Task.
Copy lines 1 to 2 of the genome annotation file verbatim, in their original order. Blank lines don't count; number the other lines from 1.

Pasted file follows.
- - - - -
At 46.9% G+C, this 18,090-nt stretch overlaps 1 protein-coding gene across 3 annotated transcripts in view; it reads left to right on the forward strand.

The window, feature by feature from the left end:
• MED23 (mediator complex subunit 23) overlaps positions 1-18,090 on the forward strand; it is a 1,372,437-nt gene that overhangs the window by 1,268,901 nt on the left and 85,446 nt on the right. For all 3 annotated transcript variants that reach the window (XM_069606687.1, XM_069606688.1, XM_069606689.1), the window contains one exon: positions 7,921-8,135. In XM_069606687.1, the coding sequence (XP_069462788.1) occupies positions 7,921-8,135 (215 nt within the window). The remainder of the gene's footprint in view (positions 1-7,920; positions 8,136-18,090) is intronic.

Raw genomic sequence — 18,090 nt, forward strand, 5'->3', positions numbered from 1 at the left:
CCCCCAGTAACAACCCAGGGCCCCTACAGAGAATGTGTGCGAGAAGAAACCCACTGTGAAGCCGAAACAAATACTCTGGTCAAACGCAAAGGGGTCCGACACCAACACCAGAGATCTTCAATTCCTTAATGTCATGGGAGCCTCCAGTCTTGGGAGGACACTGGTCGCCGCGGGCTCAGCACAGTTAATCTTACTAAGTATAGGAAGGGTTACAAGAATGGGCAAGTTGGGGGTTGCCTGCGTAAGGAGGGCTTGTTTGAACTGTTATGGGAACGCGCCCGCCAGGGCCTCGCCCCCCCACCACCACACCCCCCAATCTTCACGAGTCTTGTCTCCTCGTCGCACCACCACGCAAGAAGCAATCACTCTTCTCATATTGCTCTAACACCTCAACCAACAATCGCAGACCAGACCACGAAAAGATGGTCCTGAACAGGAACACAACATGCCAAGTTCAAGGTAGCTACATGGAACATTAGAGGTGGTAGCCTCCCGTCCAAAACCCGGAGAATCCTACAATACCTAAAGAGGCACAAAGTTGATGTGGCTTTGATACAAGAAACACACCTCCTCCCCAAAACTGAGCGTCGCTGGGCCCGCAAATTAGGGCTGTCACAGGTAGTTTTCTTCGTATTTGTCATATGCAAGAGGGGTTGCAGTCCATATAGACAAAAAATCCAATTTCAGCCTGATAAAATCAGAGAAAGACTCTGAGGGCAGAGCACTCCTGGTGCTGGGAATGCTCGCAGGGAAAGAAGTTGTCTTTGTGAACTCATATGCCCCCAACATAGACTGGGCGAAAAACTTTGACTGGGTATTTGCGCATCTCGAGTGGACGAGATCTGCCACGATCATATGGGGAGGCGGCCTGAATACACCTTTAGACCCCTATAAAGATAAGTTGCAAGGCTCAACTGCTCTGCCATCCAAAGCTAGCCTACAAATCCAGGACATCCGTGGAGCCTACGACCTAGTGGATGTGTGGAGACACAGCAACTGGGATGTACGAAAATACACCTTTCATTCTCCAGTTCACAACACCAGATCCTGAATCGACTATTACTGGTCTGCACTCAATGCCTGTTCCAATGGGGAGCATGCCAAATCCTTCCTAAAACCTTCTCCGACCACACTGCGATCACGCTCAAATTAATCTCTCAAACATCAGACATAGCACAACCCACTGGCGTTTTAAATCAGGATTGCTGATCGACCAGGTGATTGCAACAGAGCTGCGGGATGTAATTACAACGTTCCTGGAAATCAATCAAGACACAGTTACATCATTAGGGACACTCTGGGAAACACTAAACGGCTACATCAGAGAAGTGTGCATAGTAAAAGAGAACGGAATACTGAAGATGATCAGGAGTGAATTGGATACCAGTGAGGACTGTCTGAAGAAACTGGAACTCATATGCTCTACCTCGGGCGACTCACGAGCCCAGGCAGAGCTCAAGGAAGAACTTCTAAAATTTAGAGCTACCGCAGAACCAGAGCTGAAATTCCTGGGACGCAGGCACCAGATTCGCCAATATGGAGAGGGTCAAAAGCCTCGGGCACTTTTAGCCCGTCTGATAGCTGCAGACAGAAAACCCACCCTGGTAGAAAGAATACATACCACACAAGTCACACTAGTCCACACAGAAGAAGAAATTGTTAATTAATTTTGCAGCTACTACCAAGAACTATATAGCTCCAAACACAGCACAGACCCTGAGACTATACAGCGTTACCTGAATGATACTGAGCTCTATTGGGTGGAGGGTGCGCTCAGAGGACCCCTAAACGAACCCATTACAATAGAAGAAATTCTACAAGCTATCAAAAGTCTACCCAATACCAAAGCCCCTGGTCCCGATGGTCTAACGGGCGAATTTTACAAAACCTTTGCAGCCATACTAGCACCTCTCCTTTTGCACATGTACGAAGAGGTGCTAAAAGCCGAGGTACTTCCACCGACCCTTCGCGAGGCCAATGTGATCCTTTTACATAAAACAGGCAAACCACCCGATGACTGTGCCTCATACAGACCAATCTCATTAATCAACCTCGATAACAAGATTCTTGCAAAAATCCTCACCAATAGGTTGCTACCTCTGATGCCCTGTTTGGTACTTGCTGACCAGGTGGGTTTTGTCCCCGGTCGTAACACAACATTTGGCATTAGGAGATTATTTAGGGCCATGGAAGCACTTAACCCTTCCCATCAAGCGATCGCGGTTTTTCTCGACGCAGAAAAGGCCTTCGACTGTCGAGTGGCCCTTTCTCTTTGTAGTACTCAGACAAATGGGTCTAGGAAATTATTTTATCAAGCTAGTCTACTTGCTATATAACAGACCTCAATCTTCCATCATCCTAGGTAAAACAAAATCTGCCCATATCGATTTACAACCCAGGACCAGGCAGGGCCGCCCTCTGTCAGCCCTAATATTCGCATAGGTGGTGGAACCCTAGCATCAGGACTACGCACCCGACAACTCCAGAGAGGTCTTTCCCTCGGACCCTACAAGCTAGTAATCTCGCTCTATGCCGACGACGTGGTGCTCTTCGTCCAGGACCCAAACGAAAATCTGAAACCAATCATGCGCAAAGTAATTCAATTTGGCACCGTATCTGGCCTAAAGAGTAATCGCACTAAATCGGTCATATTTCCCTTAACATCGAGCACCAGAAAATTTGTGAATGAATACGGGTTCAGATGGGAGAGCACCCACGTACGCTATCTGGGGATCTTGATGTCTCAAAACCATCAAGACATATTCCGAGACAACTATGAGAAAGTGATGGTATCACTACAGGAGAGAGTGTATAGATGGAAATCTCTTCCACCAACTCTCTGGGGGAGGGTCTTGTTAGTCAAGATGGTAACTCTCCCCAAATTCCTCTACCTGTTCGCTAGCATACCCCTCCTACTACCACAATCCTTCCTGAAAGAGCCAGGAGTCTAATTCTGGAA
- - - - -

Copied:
At 46.9% G+C, this 18,090-nt stretch overlaps 1 protein-coding gene across 3 annotated transcripts in view; it reads left to right on the forward strand.

The window, feature by feature from the left end: